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Everything you need to know about insurance surveillance

August 6, 2021
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It’s not Big Brother, but it might be watching you.

There are a lot of myths about private investigators. In movies, we see them break into homes, rummage through office drawers, or obtain private information illegally – acts that real private investigators aren't allowed to do.

Usually used for things like identity left, infidelity and investment scams, private investigators can be used in insurance claims too.

We often have clients ask us whether they will be followed or monitored, and while it’s never a certainty we think it’s safest to assume it could happen. So, how far can investigators go? What is legal? What should you do if you notice you’re being watched?

What is insurance surveillance?

Surveillance can be used by insurance companies to obtain evidence of the true extent of a claimant’s injuries. Basically, they want to ensure that your claim is genuine.

For example, if you were injured at work, WorkCover might conduct surveillance of your activities to determine whether you are as physically restricted to the extent that you claim.

This may involve a private investigator videoing or photographing you while you’re going about your daily activities. They may also monitor your social media accounts, like Facebook and Instagram, for photos or posts that contradict evidence you’ve given either about your accident or your symptoms, limitations and restrictions.

This behaviour is completely legal if conducted by a licensed professional.

Can anyone be a private investigator?

No. A “private investigator” is defined in the Security Providers Act 1993 as a person who obtains private information (usually through surveillance) about another person, without their express consent. They are rewarded for this information.  

It's a very small occupation with the most recent data showing only about 700 people employed as private investigators in Australia. This doesn’t mean that anyone who carries out surveillance can be considered a “private investigator” – that’s likely illegal and you should probably call the police.

What are private investigators NOT allowed to do?

Private investigators don’t have any rights beyond those of an ordinary citizen. They are bound by all state and Commonwealth laws surrounding privacy as set out in the Information Privacy Act 2009 (Qld) and the Privacy Act 1988 (Cth).

Private investigators cannot legally:

  • Force entry to a premises;
  • Trespass on your property;
  • Seize your property;
  • Bug your phone;
  • Access confidential government-held information;
  • Use a listening device to overhear, record or monitor a private conversation that they are not a party to;
  • Take video or photographs of you in a private place or doing a private act in circumstances where you would reasonably expect privacy.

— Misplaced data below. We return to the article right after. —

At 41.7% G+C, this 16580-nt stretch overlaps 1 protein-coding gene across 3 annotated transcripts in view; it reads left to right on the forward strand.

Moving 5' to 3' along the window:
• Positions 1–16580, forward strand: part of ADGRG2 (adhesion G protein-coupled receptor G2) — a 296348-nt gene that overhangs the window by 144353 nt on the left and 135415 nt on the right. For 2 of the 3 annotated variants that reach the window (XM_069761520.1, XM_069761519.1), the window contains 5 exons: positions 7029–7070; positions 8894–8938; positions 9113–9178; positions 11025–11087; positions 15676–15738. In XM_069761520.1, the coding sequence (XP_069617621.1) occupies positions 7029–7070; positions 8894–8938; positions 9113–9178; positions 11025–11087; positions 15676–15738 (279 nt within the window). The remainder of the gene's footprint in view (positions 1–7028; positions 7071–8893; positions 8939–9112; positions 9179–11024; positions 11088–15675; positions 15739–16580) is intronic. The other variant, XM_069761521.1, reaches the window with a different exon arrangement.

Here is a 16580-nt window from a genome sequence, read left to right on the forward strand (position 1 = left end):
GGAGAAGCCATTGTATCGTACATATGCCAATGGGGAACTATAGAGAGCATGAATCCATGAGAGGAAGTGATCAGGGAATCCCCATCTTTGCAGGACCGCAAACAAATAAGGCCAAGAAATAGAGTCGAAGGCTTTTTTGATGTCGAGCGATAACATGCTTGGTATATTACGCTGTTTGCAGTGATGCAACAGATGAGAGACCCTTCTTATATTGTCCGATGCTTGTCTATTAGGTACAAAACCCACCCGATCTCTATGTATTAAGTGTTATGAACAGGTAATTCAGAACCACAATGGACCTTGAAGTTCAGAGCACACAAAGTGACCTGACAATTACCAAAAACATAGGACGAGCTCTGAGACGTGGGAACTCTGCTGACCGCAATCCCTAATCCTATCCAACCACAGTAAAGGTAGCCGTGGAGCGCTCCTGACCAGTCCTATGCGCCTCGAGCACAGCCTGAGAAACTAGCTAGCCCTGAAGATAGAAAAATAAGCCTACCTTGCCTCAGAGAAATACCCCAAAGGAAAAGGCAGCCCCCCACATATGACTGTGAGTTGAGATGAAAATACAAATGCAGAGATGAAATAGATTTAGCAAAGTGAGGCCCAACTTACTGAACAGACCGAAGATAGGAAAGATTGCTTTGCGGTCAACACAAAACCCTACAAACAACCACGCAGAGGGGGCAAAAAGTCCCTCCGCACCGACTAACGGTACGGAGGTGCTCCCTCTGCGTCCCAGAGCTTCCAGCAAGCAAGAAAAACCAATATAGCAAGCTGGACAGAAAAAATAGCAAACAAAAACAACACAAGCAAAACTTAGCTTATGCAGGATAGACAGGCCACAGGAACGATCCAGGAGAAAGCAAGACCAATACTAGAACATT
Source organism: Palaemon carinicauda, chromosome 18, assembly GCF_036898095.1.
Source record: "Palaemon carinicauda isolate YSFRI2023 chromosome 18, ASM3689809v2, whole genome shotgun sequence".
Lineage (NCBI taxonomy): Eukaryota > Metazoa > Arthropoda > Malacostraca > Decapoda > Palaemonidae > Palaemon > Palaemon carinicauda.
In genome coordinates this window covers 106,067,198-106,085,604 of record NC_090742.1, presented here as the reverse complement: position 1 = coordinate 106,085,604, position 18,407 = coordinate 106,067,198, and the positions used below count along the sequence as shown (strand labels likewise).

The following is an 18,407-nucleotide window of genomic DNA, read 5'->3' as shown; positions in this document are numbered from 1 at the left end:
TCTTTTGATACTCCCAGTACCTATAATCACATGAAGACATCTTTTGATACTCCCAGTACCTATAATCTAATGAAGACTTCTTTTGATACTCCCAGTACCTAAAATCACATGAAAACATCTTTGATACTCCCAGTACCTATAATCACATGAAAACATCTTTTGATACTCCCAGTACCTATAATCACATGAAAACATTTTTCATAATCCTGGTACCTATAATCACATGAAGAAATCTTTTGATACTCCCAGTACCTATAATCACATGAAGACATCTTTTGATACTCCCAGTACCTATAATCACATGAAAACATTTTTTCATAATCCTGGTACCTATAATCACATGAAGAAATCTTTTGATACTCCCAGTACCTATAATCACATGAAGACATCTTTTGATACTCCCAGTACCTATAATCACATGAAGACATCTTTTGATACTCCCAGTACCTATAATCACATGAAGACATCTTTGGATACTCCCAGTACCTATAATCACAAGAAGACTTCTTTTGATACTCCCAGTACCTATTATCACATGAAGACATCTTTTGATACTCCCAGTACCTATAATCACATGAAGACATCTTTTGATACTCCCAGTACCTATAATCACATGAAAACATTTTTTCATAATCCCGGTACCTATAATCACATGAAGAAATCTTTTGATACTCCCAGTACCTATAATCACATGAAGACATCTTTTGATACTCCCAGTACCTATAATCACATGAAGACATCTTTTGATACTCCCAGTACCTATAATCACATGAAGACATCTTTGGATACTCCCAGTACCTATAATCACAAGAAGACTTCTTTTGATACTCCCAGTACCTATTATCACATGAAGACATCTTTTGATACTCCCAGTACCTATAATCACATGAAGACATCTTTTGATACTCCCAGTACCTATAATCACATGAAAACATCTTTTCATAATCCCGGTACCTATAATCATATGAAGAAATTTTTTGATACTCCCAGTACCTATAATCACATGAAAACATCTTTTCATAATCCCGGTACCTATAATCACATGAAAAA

If you feel that a private investigator is acting unethically and is not abiding by the law, you can lodge a complaint with the Office of Fair Trading.

Can a private investigator record me without my consent?

It depends. Legally, anyone is allowed to take video or photos of you going about your daily life inside or outside of your own home, or at another private property. They may also follow you when you leave your house and film you in public places.

For a personal injury claim, they may follow you to your medical appointments to confirm your identity. However, as mentioned above – they cannot trespass, and they cannot record you when privacy is reasonably expected.

According to Section 227A of the Criminal Code 1899 (Qld), it's an offence to video record people without their consent in such private situations like undressing, using the bathroom, showering or in other intimate situations. It's also against the law under the Invasion of Privacy Act 1971 (Qld) to use a device to listen to, record or monitor private conversations of others without their permission when you're not a party to it.

What should you do if you’re under surveillance?

While it’s not something to spend too much time worrying about, it is important to remember that compensation claims are taken seriously and are investigated with extreme scrutiny. So, it’s in your best interests to act ethically. Honesty is the best policy; don’t exaggerate the severity of your injuries or say you can’t do things that you actually can.

For example, if you’re claiming that you can’t work as a tradie anymore, and you’re then caught on film working at a construction site, your claim could be rejected. It may also result in being charged fees from your lawyer or the insurance company for wasted time.

While it might be uncomfortable to have a private investigator follow you around, it's usually temporary and will stop once the insurance company is satisfied that you’re not lying about your claim. Being aware of your rights, and what the private investigator can and cannot do, will help ensure it’s a fair and level playing field for everyone.

Profile Picture of Amanda Edwards

Amanda is an Associate Solicitor and Practice Group Leader for Smith’s Lawyers, based in our Gold Coast office.

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Disclaimer: This information is designed for general information in relation to Queensland compensation law. It does not constitute legal advice. We strongly recommend you seek legal advice in regards to your specific situation.

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